Tuesday, November 18, 2008

Capaign Momentum

Here's something to think about.

My buddy and I have started playing AD&D again in the Forgotten Realms. He is running an entire adventuring party which he used to run a few years ago until they were tragically and mysteriously lost. (Not in the game mind you, the actual character sheets, his notebooks and all his dice just simply disappeared!)

So we re-rolled everybody and started fresh with everybody at first level.

Growing up playing AD&D in our small community, we typically had to run more than one character at a time and many times, since there was only one DM and one player, we would run an entire adventuring party.

Most of my friends are pretty good about role playing the different personalities of their characters and so forth, but essentially, it's pretty tough to do that consistently since all the characters are created from the mind of a single person.

This adds an additional problem which I recently pointed out to my friend during his last foray into the Haunted Halls. (Using Greenwood's stuff but having been fleshed out, with an upper and lower level by your's truly.)

I could see him making the same mistakes over & over because he only had his perspective of things to rely upon. Yes, he's playing 6 different characters at once, but they all SEE things the way HE sees them.

This is really working against him and I have to say, I don't think it ever dawned on me all these years just how bad this could be for a player and his characters.

It's also frustrating for me as the Dungeonmaster.

Ideally, AD&D and other RPGs are designed to be played with a group of people, one of them acting as the DM, referee or gamemaster and everyone else running a single character. I'm not telling you anything new here but I'm just making sure everyone knows that I fully understand the concept.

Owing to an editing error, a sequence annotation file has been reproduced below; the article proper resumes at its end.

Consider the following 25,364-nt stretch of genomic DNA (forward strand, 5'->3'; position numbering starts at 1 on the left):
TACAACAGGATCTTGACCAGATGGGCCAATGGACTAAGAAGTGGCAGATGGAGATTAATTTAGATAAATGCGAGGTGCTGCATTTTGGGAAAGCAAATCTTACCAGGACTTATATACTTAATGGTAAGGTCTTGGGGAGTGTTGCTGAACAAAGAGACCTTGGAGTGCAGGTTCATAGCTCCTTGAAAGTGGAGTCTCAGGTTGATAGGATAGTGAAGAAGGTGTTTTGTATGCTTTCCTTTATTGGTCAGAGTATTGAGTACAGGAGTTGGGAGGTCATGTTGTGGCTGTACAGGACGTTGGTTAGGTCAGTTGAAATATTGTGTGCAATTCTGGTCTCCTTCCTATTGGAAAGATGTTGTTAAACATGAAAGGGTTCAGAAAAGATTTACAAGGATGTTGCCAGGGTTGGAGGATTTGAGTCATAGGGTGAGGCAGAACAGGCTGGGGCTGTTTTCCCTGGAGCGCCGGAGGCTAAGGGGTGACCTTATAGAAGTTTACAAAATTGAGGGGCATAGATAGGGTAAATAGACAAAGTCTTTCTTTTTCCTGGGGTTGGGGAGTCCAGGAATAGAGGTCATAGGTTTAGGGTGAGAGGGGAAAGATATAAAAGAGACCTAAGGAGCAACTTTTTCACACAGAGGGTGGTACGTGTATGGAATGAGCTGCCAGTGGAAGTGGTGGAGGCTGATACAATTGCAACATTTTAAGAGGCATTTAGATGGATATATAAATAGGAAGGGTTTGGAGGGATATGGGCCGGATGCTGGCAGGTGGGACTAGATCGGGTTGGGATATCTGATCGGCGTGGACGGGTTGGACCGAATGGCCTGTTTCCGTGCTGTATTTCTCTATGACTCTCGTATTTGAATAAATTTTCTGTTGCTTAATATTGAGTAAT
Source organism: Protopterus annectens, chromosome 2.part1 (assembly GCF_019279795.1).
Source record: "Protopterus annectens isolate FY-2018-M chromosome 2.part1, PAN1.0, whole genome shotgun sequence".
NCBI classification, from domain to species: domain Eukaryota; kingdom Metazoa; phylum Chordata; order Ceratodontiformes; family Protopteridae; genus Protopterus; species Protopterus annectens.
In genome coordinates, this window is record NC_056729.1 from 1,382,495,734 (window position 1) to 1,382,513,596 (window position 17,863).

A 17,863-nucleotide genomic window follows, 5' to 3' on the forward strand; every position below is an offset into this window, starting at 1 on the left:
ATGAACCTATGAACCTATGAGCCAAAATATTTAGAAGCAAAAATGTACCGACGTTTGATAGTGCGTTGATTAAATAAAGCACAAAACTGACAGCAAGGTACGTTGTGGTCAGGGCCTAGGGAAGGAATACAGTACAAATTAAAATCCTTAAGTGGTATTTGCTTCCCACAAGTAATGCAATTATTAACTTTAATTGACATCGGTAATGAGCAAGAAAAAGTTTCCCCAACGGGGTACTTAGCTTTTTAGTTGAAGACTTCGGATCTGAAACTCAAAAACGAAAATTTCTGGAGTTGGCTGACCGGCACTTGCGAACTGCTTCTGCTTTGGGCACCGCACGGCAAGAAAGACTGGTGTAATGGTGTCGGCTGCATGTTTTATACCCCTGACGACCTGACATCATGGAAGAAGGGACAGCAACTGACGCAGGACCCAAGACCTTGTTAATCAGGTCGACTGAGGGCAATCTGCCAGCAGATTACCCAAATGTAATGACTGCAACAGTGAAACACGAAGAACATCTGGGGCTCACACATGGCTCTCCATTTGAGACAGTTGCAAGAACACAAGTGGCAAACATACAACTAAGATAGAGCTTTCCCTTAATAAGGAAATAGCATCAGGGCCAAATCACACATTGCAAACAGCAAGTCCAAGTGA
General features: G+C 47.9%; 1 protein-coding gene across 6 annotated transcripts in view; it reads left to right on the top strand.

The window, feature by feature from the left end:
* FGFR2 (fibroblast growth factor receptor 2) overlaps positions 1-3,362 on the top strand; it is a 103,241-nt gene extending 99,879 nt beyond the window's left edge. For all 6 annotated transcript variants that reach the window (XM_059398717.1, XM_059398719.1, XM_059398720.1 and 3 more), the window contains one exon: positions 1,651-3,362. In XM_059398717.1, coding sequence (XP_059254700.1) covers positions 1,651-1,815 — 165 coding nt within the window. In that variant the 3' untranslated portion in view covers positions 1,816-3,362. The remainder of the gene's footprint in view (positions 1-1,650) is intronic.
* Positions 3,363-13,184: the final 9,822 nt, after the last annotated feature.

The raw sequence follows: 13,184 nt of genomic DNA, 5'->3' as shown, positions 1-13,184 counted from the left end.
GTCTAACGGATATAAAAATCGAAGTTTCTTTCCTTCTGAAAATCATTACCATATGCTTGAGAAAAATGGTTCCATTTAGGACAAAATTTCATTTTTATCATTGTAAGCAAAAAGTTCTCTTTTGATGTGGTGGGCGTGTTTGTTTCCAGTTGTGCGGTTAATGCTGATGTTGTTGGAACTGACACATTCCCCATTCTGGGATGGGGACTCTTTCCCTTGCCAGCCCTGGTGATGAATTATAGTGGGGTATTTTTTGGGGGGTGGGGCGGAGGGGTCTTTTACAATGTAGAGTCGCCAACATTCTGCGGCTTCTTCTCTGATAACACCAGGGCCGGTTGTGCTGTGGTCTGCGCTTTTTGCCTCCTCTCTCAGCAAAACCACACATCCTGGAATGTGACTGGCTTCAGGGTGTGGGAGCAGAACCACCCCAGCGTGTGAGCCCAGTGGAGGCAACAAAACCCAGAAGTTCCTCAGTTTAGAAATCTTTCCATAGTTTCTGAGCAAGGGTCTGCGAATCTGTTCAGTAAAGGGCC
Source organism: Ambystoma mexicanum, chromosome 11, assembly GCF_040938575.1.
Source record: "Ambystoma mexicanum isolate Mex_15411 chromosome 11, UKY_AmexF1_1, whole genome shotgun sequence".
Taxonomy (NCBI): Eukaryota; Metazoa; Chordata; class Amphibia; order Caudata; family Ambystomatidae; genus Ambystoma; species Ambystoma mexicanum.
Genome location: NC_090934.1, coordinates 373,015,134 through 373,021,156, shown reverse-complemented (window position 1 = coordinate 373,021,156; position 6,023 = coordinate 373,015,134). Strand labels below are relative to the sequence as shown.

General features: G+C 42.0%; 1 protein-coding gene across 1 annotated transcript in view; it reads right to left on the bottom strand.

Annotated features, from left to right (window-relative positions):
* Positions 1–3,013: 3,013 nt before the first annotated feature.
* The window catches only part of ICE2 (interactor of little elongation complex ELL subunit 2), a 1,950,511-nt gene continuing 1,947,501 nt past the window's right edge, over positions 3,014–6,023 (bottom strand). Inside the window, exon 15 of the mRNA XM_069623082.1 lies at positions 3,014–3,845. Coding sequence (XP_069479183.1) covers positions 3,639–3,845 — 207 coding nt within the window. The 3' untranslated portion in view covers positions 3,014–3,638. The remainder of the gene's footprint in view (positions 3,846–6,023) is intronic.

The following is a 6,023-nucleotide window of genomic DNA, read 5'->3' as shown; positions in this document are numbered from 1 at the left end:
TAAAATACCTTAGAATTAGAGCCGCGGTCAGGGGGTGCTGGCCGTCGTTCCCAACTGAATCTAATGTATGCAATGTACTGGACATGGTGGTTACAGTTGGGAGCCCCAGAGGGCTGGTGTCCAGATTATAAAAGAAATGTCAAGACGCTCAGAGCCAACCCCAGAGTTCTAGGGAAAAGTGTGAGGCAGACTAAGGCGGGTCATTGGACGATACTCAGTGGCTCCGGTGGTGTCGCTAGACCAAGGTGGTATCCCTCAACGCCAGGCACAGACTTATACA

But living in BFE where many of the locals rarely even read a book without pictures and AD&D still has that lingering reputation for being an indoctrination into a suicidal, satanic cult, it's VERY tough to find mature players. You might get lucky and fing some fringe or a dabbler or two, but nobody that wants to play seriously or with any amount of dedication. Ones that you do manage to find have never heard of AD&D as we know it and they only want to play this pitiful shadow of the game that exists today.

If you manage to find enough people to play AD&D the way it was meant to be played with a diverse group of people with varying opinions and perceptions, then you are very fortunate. You run into problems keeping the momentum going and it's much easier to synchronzie schedules when the group is only two or three people that live within 10 minutes of each other.

In the case with my one buddy, we are able to play almost weekly and that way, keep the game flowing without significant gaps in playing time.

One thing for sure, despite all the limitations and frustrations that come with running a single player in a dungeon, I am having a pretty good time.

(I think my player might be too.)

And that's the most important part.


1 comment:

Timeshadows said...

I've got my players running two characters each (for a total of eight, --sratch that, now seven) PCs.

At first they had difficulty but now, after about six sessions, the characters have formed slightly different 'personalities' if only by virtue of the players' confidence ith each character's strong suit, and using them for that application within the game.

I remember playing two characters in our Car Wars RPGing games, and quickly adapting to it at least from a tactical level, but the personalities quickly came, too. The GM and other players felt it was both confusing and an unfair advantage to run both, but the GM, allowed me to swap them out as the situation merited it.
I welcomed the other players to give it a go, but they thought it anathema.

Kudos to you two! :D